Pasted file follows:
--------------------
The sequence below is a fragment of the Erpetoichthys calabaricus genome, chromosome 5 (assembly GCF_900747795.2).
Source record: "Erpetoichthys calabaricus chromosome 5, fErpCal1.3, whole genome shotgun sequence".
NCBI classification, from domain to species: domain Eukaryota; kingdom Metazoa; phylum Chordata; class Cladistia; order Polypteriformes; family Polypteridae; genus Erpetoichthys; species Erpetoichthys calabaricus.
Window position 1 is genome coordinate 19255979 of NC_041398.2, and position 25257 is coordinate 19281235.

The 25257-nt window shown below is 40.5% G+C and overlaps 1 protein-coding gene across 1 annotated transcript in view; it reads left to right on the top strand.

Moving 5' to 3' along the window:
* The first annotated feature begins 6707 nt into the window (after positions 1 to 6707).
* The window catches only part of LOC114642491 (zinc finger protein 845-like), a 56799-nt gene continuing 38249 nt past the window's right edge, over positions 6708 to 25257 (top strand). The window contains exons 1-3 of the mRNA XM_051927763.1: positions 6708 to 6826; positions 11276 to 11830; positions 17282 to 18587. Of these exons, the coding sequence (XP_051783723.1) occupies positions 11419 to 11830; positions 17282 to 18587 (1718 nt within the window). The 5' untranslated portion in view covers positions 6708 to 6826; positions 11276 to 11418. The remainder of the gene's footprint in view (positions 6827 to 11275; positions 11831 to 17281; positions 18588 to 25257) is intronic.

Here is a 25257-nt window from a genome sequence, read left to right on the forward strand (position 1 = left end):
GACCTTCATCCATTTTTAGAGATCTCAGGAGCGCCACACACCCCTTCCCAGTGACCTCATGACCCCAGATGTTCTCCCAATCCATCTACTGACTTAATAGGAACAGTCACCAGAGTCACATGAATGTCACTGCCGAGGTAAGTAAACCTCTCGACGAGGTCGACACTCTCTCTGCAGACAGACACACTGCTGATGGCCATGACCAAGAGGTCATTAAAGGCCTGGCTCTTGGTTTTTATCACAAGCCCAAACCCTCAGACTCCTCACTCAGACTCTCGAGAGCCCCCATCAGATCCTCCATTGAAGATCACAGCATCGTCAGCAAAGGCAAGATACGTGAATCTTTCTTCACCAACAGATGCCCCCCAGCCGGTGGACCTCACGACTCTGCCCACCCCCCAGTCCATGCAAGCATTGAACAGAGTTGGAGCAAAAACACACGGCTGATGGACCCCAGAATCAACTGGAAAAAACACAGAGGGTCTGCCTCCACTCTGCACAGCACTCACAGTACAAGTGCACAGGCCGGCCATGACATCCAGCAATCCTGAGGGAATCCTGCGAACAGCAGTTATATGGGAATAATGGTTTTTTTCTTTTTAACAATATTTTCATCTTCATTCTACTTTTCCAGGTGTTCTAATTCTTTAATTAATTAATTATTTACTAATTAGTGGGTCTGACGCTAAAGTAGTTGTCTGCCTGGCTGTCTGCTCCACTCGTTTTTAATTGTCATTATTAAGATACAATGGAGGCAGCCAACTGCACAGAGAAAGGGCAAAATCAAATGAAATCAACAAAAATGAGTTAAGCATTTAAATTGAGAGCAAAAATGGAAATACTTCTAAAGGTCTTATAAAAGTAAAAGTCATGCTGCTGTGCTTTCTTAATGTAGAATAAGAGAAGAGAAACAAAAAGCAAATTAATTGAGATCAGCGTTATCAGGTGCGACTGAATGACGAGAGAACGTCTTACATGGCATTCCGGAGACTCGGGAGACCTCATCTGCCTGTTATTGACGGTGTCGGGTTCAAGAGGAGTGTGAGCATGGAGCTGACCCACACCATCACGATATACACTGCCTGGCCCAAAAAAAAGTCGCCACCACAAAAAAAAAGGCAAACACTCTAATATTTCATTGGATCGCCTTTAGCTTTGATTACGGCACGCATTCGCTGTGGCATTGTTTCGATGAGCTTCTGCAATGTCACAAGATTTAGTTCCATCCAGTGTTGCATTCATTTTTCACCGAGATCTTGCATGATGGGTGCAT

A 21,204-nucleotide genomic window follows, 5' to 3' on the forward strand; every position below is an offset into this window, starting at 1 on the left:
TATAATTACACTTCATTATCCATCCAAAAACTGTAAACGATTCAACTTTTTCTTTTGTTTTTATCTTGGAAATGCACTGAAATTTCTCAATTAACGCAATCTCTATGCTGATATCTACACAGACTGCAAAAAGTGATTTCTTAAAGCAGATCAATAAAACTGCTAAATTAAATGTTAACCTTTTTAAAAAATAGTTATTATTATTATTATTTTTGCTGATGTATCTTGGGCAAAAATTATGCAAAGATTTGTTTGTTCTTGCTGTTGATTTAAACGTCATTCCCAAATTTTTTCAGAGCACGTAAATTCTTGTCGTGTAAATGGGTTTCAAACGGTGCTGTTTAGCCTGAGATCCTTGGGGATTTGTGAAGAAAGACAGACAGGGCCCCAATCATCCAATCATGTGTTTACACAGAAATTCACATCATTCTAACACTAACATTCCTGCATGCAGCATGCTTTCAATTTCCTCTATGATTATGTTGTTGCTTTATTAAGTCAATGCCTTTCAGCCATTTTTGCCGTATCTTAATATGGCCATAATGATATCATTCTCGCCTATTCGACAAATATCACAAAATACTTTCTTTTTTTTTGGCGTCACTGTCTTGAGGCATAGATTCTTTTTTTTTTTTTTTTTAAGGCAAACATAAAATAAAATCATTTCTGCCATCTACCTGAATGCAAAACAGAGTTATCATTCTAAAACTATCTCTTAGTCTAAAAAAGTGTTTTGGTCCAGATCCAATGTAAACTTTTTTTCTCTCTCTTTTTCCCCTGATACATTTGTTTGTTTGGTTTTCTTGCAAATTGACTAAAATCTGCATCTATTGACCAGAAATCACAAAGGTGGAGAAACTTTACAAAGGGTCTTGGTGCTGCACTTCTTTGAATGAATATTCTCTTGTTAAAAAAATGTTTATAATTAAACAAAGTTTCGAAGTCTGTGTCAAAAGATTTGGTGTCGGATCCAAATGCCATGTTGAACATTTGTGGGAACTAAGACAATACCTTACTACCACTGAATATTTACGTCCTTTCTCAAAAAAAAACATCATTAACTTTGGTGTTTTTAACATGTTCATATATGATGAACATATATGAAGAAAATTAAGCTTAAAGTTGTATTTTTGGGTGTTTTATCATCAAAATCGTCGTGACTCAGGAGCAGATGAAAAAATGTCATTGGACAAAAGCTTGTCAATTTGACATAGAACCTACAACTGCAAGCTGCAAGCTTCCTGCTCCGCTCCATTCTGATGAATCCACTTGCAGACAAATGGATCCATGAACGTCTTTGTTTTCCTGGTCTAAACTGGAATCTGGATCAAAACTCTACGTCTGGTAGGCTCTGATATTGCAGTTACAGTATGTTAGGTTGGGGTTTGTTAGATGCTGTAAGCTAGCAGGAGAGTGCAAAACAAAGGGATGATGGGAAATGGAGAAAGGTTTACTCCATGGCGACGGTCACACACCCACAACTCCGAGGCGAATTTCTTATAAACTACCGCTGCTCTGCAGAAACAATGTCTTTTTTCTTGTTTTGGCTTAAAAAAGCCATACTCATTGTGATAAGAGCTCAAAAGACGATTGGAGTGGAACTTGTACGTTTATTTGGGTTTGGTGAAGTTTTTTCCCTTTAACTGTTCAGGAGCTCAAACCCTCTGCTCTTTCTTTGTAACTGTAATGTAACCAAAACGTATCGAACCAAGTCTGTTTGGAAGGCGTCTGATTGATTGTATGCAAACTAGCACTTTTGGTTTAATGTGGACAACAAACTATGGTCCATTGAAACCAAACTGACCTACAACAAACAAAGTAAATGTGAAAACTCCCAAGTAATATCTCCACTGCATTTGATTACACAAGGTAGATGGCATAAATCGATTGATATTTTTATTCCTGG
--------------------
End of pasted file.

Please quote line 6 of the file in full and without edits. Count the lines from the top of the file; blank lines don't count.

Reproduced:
Moving 5' to 3' along the window: